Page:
Having a well-balanced diet can make us feel better physically and mentally and maintaining one can help you get through 2022 with a smile on your face. But where to start? With so many fad diets around it can feel overwhelming and impossible to have the ‘right diet’.
Well, I’m here to tell you there’s no such thing as the ‘right diet’. Each body is individual and has different needs. We all live very different lifestyles and have different priorities, so there is no one size fits all approach.
There are some universal truths that can help you figure out the diet that will get you feeling your best and I’ve rounded them up below so you can make some simple changes that can have a big impact.
Foods to cut down on:
No foods should be seen as off-limits, but some should only be consumed in moderation, and by making the switch of only having these foods once in a while you can see big changes in your body and mood.
Overly processed foods should only be consumed in moderation. They often include unhealthy levels of added sugar, sodium and fat that can go undetected unless we carefully read the label. They taste good but are not nutritionally dense (meaning they don’t fill us up), which leads us to eat even more! It’s a vicious cycle that can lead to serious health issues such as obesity, heart disease, high blood pressure and diabetes.
Many oils and spreads we use in cooking can also be high in saturated fats, which can increase the bad cholesterol in our bodies. Try to swap these for unsaturated oils and spreads, decreasing your risk of heart attacks or disease.
Foods to consume more of:
You should aim to eat at least 5 portions of fruit and vegetables every day. They’re great for getting important vitamins and minerals that boost your gut health, skin health and mood. If you struggle to get these in try starting the day with a smoothie, using a good balance of fruit and veg.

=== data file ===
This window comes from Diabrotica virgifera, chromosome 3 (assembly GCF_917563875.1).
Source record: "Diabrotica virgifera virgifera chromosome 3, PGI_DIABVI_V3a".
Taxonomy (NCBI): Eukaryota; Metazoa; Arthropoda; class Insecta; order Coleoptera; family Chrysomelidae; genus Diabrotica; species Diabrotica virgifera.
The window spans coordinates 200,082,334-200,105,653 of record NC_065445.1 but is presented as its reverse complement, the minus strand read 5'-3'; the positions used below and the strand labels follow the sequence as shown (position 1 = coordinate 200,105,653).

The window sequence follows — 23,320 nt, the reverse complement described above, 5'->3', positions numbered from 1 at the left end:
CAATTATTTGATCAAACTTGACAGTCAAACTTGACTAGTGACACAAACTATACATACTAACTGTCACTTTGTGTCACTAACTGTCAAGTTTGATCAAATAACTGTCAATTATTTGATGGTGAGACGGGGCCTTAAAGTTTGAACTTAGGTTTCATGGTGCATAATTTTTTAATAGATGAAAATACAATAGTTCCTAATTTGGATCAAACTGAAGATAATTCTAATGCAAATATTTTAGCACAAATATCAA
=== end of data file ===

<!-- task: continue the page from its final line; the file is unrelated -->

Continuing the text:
Foods with high fibre content, such as wholegrain bread, beans, nuts and broccoli can help us feel fuller for longer, while also aiding indigestion. Eating plenty of fibre has also been linked to a lower risk of heart disease, stroke and bowel cancer. Try to get your fibre from a few sources and include some in every meal.
Milk and dairy products, such as cheese and yoghurt, are a good source of protein and calcium. Many dairy alternatives also fit these criteria, being fortified with calcium. Wherever you get your calcium, it’s great for bone strength and development, but be sure to choose lower fat and lower sugar options where possible.
Protein is key for muscle growth and repair, which is especially important if you regularly exercise or lead an active life. Beans, pulses, eggs, and lean meats such as chicken, fish and low-fat beef are all excellent choices.
Make sure to hydrate your body. The Eat Well Guide recommends drinking 6 to 8 glasses or 2 litres of water a day in order to prevent dehydration and keep us feeling mentally sharp and our digestive system working properly. Dehydration can also lead to headaches and migraines, which we all would like to avoid!
Drinking more water has also been found to lower a woman’s risk of developing UTIs, with an “estimated 50% of UTIs being treated by drinking fluids alone”.
Maximise your diet’s effectiveness
Staying active while making small changes to your diet can have a big impact. Combined, they will allow you to achieve your goal of feeling better faster. Both will help reduce your risk of heart disease, allow you to build some muscle to feel stronger and improve your mental health.
Adults should get 7 to 9 hours of sleep per night. Studies found that 35% of adults are not getting enough sleep, which hinders their daily productivity. Lack of sleep can also make us more likely to seek comfort in food and make poor food choices. If you struggle with your sleep, we have another blog that might be just what you need.
Use this blog as a guide to making small but mighty changes to your diet and you’re guaranteed to both see and feel results, which should improve your lifestyle! If you would like to discuss and elements of your health or lifestyle, book an appointment with one of our expert GPs.